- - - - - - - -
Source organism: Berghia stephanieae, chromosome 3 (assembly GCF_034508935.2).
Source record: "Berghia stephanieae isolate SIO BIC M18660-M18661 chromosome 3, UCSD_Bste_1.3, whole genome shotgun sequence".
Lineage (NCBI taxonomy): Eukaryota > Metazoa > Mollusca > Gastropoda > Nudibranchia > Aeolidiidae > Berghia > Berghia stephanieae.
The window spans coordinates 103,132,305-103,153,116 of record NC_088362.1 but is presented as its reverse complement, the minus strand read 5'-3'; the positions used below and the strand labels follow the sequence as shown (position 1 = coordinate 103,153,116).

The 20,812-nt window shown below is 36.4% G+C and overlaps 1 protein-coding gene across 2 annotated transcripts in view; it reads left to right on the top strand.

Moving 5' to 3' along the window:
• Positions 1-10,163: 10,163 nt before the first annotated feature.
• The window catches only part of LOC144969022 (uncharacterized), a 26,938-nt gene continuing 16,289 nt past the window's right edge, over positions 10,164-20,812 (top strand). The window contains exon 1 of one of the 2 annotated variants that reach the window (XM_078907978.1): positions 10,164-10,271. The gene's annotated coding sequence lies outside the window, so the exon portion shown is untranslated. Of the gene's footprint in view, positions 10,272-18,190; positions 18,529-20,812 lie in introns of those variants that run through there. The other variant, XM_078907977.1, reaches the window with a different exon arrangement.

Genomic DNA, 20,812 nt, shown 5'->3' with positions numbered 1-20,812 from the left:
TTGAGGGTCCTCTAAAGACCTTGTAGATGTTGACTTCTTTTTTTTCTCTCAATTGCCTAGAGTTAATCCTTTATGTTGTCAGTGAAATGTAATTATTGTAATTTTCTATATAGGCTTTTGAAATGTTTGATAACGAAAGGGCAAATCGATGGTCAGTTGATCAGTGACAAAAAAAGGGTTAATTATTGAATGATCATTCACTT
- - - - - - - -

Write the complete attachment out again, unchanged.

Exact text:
Source organism: Berghia stephanieae, chromosome 3 (assembly GCF_034508935.2).
Source record: "Berghia stephanieae isolate SIO BIC M18660-M18661 chromosome 3, UCSD_Bste_1.3, whole genome shotgun sequence".
Lineage (NCBI taxonomy): Eukaryota > Metazoa > Mollusca > Gastropoda > Nudibranchia > Aeolidiidae > Berghia > Berghia stephanieae.
The window spans coordinates 103,132,305-103,153,116 of record NC_088362.1 but is presented as its reverse complement, the minus strand read 5'-3'; the positions used below and the strand labels follow the sequence as shown (position 1 = coordinate 103,153,116).

The 20,812-nt window shown below is 36.4% G+C and overlaps 1 protein-coding gene across 2 annotated transcripts in view; it reads left to right on the top strand.

Moving 5' to 3' along the window:
• Positions 1-10,163: 10,163 nt before the first annotated feature.
• The window catches only part of LOC144969022 (uncharacterized), a 26,938-nt gene continuing 16,289 nt past the window's right edge, over positions 10,164-20,812 (top strand). The window contains exon 1 of one of the 2 annotated variants that reach the window (XM_078907978.1): positions 10,164-10,271. The gene's annotated coding sequence lies outside the window, so the exon portion shown is untranslated. Of the gene's footprint in view, positions 10,272-18,190; positions 18,529-20,812 lie in introns of those variants that run through there. The other variant, XM_078907977.1, reaches the window with a different exon arrangement.

Genomic DNA, 20,812 nt, shown 5'->3' with positions numbered 1-20,812 from the left:
TTGAGGGTCCTCTAAAGACCTTGTAGATGTTGACTTCTTTTTTTTCTCTCAATTGCCTAGAGTTAATCCTTTATGTTGTCAGTGAAATGTAATTATTGTAATTTTCTATATAGGCTTTTGAAATGTTTGATAACGAAAGGGCAAATCGATGGTCAGTTGATCAGTGACAAAAAAAGGGTTAATTATTGAATGATCATTCACTT